March 31: Brown Bag Session on the Pangnirtung Pilot
The Institute on Governance and Senior Associate, John Graham, hosted a brown bag lunch session on the Pangnirtung Pilot Project on Thursday March 31, 2011.
Inuit and First Nation communities are much more diverse in terms of basic living conditions in comparison to communities in the rest of Canada. Given this diversity, governments are beginning to adopt highly differentiated approaches for encouraging socio-economic development. Isolated communities especially require tailored approaches. Pangnirtung, with a population of just over 1300 and located on Baffin Island, is such an isolated community, readily accessible only by air with an annual sealift of supplies.
The Pangnirtung pilot grew out of the Framework for Action for Northern Youth, an initiative developed in 2005-06 by a number of federal departments working with youth in the three territories along with territorial and municipal governments and Inuit organizations. The principal objective of the pilot was to provide a community with one coordinated mechanism for applying for and reporting on youth programming. In January 2007, Pangnirtung was chosen as the pilot community for a three year initiative. The initiative has been renewed for another three years.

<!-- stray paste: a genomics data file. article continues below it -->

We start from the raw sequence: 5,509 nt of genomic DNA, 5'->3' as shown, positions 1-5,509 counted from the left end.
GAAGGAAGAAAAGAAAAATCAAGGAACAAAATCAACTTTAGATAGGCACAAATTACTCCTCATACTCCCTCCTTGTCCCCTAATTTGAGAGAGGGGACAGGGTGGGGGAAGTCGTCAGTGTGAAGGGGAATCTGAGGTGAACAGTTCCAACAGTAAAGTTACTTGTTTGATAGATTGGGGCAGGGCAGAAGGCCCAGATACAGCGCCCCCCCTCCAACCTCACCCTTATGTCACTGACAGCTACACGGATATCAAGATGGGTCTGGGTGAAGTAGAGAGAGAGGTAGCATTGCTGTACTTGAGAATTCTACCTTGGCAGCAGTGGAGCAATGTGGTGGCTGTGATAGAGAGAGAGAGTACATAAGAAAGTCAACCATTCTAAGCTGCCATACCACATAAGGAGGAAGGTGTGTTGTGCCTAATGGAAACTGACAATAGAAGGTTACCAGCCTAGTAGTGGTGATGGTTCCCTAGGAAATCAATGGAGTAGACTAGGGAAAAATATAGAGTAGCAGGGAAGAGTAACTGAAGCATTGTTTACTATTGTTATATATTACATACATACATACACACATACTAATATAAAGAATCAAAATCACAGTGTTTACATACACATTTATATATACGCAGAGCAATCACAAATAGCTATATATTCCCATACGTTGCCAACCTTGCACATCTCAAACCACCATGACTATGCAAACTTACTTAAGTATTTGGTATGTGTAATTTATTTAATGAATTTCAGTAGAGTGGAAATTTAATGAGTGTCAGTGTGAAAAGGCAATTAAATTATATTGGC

The Brown Bag session will provide an overview of the Pangnirtung pilot –the initiatives undertaken, the results obtained, lessons learned and the applicability of this approach to other remote communities across Canada. Two speakers will present their perspectives on this pilot: Chris Heide, the youth coordinator and Doug Klassen, one of the key federal officials involved in the initiative.
Chris Heide is the Coordinator of Making Connections for Youth with the Hamlet of Pangnirtung. He lived in this Nunavut community in the 1980s, returned to live there in 2007 and began as Coordinator that fall. His wife Deborah Hickman is a tapestry weaver and long-time arts consultant with the Uqqurmiut Arts Centre in Pangnirtung. Chris has devoted much of his working life to the concerns of youth including years of exploring the use of drama in community development working with an incredible variety of community groups on topics as diverse as literacy, crime, abuse, immigration and the environment. In 2005 he was honoured with the Gordon Foundation’s Award for Children and Youth in 2008 chosen National Ambassador for Safety Community Service for a project on teen suicide.
Doug Klassen is a Senior Policy Analyst with the Inuit Affairs Secretariat, Indian Affairs and Northern Development Canada.
This blog is available in English only.